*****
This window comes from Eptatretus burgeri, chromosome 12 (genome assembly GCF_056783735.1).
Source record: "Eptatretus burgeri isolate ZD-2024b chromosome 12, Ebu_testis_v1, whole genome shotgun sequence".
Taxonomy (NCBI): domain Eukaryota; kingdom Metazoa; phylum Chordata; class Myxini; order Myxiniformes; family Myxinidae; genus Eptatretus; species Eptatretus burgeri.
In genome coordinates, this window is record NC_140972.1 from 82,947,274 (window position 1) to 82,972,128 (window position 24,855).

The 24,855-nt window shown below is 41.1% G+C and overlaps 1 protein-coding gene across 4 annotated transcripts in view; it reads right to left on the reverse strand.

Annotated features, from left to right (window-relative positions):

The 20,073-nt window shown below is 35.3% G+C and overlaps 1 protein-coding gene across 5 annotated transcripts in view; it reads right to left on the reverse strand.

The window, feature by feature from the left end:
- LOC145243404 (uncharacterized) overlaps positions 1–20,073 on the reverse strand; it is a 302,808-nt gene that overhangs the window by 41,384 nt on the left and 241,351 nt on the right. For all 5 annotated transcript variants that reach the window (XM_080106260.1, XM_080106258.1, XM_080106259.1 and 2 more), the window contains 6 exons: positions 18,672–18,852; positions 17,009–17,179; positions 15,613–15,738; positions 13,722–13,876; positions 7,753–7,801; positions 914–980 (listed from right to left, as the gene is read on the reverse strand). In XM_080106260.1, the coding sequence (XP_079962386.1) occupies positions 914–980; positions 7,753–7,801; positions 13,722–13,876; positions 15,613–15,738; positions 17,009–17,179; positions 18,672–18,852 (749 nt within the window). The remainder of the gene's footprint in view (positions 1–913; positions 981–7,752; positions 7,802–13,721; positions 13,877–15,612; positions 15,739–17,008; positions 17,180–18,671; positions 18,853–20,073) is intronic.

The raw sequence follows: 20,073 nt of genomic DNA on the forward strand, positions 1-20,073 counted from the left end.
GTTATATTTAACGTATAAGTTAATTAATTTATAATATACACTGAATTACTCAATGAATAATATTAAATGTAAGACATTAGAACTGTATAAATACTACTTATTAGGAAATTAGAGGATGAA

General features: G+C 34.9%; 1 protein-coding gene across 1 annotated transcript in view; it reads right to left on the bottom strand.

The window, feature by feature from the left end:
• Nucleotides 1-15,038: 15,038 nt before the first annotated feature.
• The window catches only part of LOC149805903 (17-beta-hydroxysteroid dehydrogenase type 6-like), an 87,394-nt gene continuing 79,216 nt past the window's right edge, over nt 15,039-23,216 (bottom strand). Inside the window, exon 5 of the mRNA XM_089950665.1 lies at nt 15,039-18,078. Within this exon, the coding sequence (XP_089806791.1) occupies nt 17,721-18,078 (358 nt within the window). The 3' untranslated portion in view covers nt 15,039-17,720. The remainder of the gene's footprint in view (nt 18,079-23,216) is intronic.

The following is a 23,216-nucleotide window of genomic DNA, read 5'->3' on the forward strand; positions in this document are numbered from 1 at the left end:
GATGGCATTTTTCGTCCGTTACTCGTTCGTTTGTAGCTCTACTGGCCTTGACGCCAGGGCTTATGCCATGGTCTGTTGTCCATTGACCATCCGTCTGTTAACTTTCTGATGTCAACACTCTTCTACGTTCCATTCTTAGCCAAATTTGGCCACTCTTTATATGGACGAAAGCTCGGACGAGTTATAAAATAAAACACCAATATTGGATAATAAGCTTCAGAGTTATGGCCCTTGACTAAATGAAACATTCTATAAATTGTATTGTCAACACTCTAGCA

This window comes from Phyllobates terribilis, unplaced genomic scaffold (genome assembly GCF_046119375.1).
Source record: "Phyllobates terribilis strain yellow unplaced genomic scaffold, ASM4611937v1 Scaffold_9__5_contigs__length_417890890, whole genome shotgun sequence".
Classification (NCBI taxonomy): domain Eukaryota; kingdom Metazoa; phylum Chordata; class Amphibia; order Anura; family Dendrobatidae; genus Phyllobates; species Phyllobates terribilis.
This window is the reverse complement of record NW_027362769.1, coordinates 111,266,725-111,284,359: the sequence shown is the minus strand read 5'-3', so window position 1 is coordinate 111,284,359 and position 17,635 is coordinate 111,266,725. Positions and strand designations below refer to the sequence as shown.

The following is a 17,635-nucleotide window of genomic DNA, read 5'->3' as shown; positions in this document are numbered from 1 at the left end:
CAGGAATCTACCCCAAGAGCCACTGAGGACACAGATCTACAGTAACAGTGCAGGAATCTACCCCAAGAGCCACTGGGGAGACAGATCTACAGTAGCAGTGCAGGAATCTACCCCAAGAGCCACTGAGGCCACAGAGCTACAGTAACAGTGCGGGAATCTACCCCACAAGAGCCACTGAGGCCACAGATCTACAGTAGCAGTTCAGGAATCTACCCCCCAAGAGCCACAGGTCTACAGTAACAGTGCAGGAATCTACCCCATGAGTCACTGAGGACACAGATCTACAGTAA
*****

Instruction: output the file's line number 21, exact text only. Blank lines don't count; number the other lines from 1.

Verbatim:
This window is the reverse complement of record NW_027362769.1, coordinates 111,266,725-111,284,359: the sequence shown is the minus strand read 5'-3', so window position 1 is coordinate 111,284,359 and position 17,635 is coordinate 111,266,725. Positions and strand designations below refer to the sequence as shown.